The task of “electrifying” the more than 10,000 vehicles that make up the federal government fleet could be done at a fraction of of the $200 million cost recently projected by the Parliamentary Budget Office (PBO), according to one electric vehicle and energy consultancy firm.
In the wake of the bold plan by newly inaugurated US president Joe Biden to electrify the entire US government fleet – of more than 670,000 vehicles – to stimulate the economy and accelerate the electrification of the US auto market, The Greens released an analysis they had commissioned of how much it would cost to do the same in Australia.
That analysis – based on transitioning all 10,253 light commercial and passenger vehicles in federal government fleets by 2030 over seven years from 2024 – suggests the cost would be in the vicinity of $200 million.
Australian Greens senator and spokesperson for transport Janet Rice says the benefits of transitioning to electric vehicles would be more widespread than just reducing fleet’s transport-related emissions, which in Australia contributes nearly 20% of all carbon emissions.
“As well as cleaning up the commonwealth fleet it would lower the cost of EVs for second-hand consumers by creating a regular supply.
“Within 5 years of the policy starting, electric vehicles would flow into the second-hand market and make EVs cheaper for Australians,” Rice said in remarks.
But Evenergi CEO Daniel Hilson says that based on numerous consultancy projects the firm has been involved in, he can confidently put the cost of the entire fleet electrification at a fraction of that estimated by the PBO (its work was actually done in April last year).
Government fleets are usually leased, so the lower operating costs (charging and maintenance) from an EV should offset much of the up-front cost of an EV. Some analyses show that over a four-year lease, there is no difference for some vehicles.
In his initial calculations shared with The Driven, Hilson says cost could be as little as $20 million. Even without certain “optimisations” taken into account such as factoring in shifts to car-pooling and encouraging high vehicle utilisation rates, it should cost no more than $50 million.
Adding that it is “not possible to provide an accurate estimate without working more closely with the fleet team,” Hilson says that those numbers should be considerably less for several reasons.
The PBO costing assumes a high cost for charging infrastructure, and does not consider the falling price of electric vehicles over the next decade as battery manufacturing costs decline, says Hilson.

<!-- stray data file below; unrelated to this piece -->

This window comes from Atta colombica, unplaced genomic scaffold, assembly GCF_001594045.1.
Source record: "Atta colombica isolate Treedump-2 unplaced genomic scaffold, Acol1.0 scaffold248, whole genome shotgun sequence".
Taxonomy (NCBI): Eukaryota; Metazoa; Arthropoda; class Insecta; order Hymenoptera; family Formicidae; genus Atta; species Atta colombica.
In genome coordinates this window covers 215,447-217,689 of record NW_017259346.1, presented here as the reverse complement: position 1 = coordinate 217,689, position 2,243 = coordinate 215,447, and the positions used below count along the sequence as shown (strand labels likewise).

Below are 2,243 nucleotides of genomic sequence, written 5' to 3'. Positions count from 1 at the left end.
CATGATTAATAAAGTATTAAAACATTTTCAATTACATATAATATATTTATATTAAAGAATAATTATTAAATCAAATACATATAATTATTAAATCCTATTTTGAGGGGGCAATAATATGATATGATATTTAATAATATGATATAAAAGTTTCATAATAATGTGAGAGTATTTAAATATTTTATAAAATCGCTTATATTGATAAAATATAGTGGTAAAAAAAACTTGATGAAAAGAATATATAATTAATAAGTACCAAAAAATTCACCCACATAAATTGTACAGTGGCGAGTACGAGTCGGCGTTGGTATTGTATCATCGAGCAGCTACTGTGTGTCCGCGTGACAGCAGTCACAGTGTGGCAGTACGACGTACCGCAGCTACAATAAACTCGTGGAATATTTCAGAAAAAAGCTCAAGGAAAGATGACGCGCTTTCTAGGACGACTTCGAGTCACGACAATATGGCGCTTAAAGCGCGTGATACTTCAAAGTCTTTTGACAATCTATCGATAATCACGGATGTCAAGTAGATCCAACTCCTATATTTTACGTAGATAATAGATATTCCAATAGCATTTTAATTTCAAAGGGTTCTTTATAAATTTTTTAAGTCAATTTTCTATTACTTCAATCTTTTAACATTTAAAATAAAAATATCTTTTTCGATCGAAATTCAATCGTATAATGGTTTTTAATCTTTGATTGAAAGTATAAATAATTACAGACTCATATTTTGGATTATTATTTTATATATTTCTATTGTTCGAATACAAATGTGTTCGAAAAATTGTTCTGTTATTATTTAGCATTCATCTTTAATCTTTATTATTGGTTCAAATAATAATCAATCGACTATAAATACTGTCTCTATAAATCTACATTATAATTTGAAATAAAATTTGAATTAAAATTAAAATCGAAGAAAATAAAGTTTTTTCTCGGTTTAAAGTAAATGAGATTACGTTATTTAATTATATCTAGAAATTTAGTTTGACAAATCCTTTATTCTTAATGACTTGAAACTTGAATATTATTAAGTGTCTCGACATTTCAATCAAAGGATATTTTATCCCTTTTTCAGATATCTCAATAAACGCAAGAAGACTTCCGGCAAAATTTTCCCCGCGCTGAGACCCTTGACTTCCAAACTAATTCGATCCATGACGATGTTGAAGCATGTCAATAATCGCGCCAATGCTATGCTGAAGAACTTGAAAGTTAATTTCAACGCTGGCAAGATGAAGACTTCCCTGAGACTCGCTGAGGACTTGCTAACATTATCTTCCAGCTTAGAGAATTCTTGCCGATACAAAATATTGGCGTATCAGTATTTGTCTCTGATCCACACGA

The budget office analysis, noted as “conservative” by Rice, is based on $8,000 per vehicle for charging units, and $11,500 gap per vehicle-based on additional leasing costs and includes servicing, electricity and other running costs.
Hilson says there is no need to install one charging unit per vehicle, and that if staff were to garage the vehicles at night as per usual, a home charging scheme in partnership with energy retailers would slash this cost to just $2,500 per vehicle.
Hilson also says that once electric vehicle costs drop in coming years, the gap in leasing should be only $4,000. Given the PBO analysis itself admits transitioning the entire fleet with the seven-year window, if 80% of the fleet were electric the cost would come to just a little over $50 million.
“I agree that the PBO costing likely represents a conservative estimate for converting the commonwealth fleet to electric vehicles,” said Rice in a note to The Driven.
Rice says the Australian Greens are encouraged that projections coming out of the ACT that the state’s fleet could result in a possible net-saving.
“I urge the Federal government to look into these figures and embark on expert consultation to immediately begin turning the federal fleet electric, and for the lowest cost.”
No Australian politician, apart from NSW energy minister Matt Kean, has an EV as his work car. He has a Tesla Model 3. In 2020, the federal Coalition government initially considered two Tesla vehicles for its Comcar fleet but ultimately cut them from a final shortlist.
A federal electric vehicle strategy continues to be missing in action despite being promised in 2019. It is understood it will now form part of a “future fuels” strategy, for which a discussion paper was leaked in late 2020, and this will include the testing of electrics for the Comcar fleet.
Bridie Schmidt is lead reporter for The Driven, sister site of Renew Economy. She specialises in writing about new technology and has been writing about electric vehicles for two years. She has a keen interest in the role that zero emissions transport has to play in sustainability and is co-organiser of the Northern Rivers Electric Vehicle Forum.